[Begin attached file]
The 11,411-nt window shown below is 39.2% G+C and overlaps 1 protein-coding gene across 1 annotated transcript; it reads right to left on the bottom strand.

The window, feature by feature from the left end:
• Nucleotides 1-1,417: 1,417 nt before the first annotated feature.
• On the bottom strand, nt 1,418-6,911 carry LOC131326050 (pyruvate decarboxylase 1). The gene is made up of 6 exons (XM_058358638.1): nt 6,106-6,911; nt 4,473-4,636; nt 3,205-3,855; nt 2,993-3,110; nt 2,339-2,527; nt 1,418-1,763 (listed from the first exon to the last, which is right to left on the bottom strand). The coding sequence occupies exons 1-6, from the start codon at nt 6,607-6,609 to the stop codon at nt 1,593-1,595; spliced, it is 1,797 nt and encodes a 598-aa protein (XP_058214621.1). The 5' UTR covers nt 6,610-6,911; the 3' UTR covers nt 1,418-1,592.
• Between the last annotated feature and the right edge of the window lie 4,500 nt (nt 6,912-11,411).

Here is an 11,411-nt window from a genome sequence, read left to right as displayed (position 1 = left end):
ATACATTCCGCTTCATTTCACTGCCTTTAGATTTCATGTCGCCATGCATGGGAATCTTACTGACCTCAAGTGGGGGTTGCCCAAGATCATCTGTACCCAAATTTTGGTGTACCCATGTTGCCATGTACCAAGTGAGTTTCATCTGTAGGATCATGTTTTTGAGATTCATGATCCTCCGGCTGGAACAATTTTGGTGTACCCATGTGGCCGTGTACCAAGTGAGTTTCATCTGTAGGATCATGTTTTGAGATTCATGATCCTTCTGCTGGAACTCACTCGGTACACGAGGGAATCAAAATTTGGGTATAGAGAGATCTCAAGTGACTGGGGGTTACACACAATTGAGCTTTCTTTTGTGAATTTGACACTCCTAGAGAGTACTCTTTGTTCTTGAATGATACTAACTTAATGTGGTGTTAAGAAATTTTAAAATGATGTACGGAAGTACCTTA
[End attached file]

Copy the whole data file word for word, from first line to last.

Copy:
The 11,411-nt window shown below is 39.2% G+C and overlaps 1 protein-coding gene across 1 annotated transcript; it reads right to left on the bottom strand.

The window, feature by feature from the left end:
• Nucleotides 1-1,417: 1,417 nt before the first annotated feature.
• On the bottom strand, nt 1,418-6,911 carry LOC131326050 (pyruvate decarboxylase 1). The gene is made up of 6 exons (XM_058358638.1): nt 6,106-6,911; nt 4,473-4,636; nt 3,205-3,855; nt 2,993-3,110; nt 2,339-2,527; nt 1,418-1,763 (listed from the first exon to the last, which is right to left on the bottom strand). The coding sequence occupies exons 1-6, from the start codon at nt 6,607-6,609 to the stop codon at nt 1,593-1,595; spliced, it is 1,797 nt and encodes a 598-aa protein (XP_058214621.1). The 5' UTR covers nt 6,610-6,911; the 3' UTR covers nt 1,418-1,592.
• Between the last annotated feature and the right edge of the window lie 4,500 nt (nt 6,912-11,411).

Here is an 11,411-nt window from a genome sequence, read left to right as displayed (position 1 = left end):
ATACATTCCGCTTCATTTCACTGCCTTTAGATTTCATGTCGCCATGCATGGGAATCTTACTGACCTCAAGTGGGGGTTGCCCAAGATCATCTGTACCCAAATTTTGGTGTACCCATGTTGCCATGTACCAAGTGAGTTTCATCTGTAGGATCATGTTTTTGAGATTCATGATCCTCCGGCTGGAACAATTTTGGTGTACCCATGTGGCCGTGTACCAAGTGAGTTTCATCTGTAGGATCATGTTTTGAGATTCATGATCCTTCTGCTGGAACTCACTCGGTACACGAGGGAATCAAAATTTGGGTATAGAGAGATCTCAAGTGACTGGGGGTTACACACAATTGAGCTTTCTTTTGTGAATTTGACACTCCTAGAGAGTACTCTTTGTTCTTGAATGATACTAACTTAATGTGGTGTTAAGAAATTTTAAAATGATGTACGGAAGTACCTTA